Apple’s latest Mac Pro, designed for professionals with intensive computing needs, is facing resistance from the very professionals it targets. The main reason behind their disinterest is the fact that Apple’s other computers, particularly the MacBook, have become exceptionally powerful and capable.
During the Worldwide Developers Conference, Apple presented the new Mac Pro as the ultimate machine for power users engaged in activities like audio engineering, color grading, video transcoding, code compiling, 3D rendering, and analyzing large datasets. However, the specific professionals Apple aims to cater to with the Mac Pro remain somewhat unclear, even after testing the machine and speaking to the intended audience. This confusion arises because Apple also introduced the M2 Ultra Mac Studio on the same day, offering similar specifications in a smaller form factor but at a significantly lower price.
When professionals engaged in tasks such as editing, animation, visual effects, and mobile app development were approached, they expressed little interest in purchasing the Mac Pro. The MacBook Pro, powered by Apple’s M1 Max chip, has proven to be exceptionally capable, handling heavy workloads with ease. Professionals were pleasantly surprised by the performance and found it difficult to justify investing in the more expensive and less portable Mac Pro when their current laptops met their needs effectively.
The Mac Pro’s lack of modularity compared to its predecessor, the 2019 model, was another concern raised by professionals. The newer model has limited options for customization and upgrading, with only two processor choices and a maximum memory capacity of 192GB. Furthermore, the Mac Studio, with its similar performance at a lower cost and compact design, has added to the confusion surrounding the Mac Pro.
The Mac Pro’s expansion slots, although offering some potential for modularity, received mixed reviews. Professionals felt that the high starting price of the Mac Pro made the slots less appealing, especially considering that GPUs for desktop use are not supported. Most PCIe cards can now be used with Thunderbolt through external enclosures, reducing the need for the Mac Pro’s expansion slots. The general sentiment was that the Mac Pro’s additional slots were not compelling enough to justify the price difference.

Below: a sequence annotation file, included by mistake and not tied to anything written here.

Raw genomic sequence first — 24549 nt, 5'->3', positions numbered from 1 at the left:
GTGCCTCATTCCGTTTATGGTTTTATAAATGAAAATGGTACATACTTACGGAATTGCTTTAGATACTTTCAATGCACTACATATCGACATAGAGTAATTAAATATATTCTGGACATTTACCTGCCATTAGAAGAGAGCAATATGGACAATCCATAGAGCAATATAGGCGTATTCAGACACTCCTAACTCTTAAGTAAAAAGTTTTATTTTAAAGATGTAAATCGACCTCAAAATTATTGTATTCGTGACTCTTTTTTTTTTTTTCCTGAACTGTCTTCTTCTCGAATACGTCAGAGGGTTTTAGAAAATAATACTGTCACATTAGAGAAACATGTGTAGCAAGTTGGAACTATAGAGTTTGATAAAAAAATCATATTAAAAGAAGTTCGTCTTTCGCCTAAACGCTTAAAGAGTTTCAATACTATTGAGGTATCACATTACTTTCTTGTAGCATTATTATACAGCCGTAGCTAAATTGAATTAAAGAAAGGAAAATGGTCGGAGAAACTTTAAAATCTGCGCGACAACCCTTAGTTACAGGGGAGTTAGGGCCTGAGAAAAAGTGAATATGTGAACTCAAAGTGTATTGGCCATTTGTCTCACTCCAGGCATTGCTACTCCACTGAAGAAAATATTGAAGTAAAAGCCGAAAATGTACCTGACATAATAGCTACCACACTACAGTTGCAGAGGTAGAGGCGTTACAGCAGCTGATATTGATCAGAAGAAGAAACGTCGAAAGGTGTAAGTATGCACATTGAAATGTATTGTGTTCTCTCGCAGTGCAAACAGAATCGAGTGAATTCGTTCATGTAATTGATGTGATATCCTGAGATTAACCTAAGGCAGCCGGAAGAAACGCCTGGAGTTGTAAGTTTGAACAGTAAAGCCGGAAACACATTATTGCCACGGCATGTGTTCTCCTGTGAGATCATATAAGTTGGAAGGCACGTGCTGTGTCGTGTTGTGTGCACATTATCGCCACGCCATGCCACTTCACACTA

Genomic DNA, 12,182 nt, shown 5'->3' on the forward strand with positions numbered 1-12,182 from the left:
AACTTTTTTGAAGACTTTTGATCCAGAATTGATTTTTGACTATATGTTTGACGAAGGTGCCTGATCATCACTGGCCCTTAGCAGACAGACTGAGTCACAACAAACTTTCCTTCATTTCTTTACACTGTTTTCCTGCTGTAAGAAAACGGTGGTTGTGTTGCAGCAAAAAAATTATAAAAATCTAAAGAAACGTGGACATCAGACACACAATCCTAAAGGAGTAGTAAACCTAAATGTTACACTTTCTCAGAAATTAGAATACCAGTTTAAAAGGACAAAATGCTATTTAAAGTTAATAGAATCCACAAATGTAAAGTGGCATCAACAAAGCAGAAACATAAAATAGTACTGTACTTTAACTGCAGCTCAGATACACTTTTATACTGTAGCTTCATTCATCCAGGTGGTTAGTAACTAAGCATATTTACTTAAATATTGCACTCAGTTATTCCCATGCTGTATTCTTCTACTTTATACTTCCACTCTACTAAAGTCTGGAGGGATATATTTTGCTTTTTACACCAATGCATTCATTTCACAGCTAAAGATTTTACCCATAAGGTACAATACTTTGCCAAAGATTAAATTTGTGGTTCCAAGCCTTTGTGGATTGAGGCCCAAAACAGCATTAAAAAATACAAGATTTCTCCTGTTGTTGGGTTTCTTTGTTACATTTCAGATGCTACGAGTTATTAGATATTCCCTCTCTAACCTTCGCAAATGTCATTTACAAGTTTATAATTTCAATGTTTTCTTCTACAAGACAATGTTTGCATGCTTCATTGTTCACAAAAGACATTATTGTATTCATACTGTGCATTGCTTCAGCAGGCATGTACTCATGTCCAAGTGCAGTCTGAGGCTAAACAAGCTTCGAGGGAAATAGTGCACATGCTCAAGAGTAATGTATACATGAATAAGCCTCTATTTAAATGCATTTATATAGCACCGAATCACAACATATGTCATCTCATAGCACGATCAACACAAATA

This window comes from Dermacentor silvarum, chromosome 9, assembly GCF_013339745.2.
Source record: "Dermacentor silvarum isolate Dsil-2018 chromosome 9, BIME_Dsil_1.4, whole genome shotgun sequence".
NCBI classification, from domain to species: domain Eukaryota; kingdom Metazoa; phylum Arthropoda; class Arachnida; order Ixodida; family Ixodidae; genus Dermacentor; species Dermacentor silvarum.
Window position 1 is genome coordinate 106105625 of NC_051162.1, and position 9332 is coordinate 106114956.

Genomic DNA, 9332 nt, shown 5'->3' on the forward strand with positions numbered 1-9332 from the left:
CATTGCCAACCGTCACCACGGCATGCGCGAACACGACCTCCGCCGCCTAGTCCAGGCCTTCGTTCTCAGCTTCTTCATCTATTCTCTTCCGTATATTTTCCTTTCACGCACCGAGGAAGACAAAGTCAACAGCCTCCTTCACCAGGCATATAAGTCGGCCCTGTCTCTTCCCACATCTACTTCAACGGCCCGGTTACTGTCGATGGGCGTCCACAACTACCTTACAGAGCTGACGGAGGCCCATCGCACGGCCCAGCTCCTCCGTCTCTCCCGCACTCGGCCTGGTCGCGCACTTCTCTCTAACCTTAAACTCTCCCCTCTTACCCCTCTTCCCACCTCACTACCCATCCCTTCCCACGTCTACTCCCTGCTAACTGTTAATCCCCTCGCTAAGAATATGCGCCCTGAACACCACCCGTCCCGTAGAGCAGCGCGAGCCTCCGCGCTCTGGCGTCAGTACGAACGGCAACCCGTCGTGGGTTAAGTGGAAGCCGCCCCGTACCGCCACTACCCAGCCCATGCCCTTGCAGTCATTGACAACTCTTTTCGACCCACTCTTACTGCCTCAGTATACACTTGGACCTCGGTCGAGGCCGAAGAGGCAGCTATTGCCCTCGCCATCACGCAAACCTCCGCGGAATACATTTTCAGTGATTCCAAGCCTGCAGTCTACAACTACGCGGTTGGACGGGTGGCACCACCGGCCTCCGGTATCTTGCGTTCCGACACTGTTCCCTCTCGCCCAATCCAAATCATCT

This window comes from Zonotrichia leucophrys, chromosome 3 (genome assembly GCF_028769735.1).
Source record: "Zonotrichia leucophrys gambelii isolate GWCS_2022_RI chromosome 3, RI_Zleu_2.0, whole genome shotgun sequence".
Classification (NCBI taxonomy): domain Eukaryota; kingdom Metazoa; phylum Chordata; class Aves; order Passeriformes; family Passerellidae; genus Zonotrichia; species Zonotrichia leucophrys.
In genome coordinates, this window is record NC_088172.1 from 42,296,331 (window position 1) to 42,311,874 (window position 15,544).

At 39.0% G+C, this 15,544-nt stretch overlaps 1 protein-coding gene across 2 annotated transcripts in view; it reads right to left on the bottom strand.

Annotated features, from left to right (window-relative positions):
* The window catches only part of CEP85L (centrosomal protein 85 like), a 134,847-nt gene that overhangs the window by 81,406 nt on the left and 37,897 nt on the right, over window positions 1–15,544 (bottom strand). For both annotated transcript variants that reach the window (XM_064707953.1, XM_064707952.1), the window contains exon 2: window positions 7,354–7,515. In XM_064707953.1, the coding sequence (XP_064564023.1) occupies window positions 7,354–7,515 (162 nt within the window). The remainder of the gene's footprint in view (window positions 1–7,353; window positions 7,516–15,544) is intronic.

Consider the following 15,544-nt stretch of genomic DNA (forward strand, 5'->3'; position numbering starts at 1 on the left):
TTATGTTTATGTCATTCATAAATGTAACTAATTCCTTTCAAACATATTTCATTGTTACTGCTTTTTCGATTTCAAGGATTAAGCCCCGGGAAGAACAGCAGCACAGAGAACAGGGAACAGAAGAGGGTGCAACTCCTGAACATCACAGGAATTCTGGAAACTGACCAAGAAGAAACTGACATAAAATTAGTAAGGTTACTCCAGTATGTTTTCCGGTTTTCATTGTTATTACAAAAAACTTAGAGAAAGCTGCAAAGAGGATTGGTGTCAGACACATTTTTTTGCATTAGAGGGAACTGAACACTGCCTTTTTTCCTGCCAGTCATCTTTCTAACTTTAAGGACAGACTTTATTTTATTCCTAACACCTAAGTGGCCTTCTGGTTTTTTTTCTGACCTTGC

Professionals in various fields expressed uncertainty about the target audience and use cases for the Mac Pro. While some speculated that architects, machine learning tasks, 3D rendering, and DevOps might benefit from the machine, there was no clear consensus. VFX professionals, who were initially thought to be potential beneficiaries, showed little interest in the Mac Pro, as they predominantly rely on Windows and Linux systems that offer better value, compatibility with Nvidia GPUs, and regular hardware upgrades.
Trust in Apple as a reliable brand for enterprise use was another concern among professionals. Apple’s history, including its handling of Final Cut Pro, has created skepticism and doubt regarding its commitment to the professional market. Some professionals questioned whether Apple truly understands the needs and demands of professional users, raising doubts about the company’s long-term reliability and focus.
Overall, professionals expressed a lack of enthusiasm for the Mac Pro, with many considering it unnecessary given the exceptional performance and affordability of Apple’s other computers. The confusion surrounding the target audience, lack of modularity, and trust issues with Apple’s commitment to professionals were the primary factors contributing to their disinterest. Only a few professionals showed genuine interest in the Mac Pro, while the majority felt that their current devices, particularly the MacBook Pro, fulfilled their requirements effectively.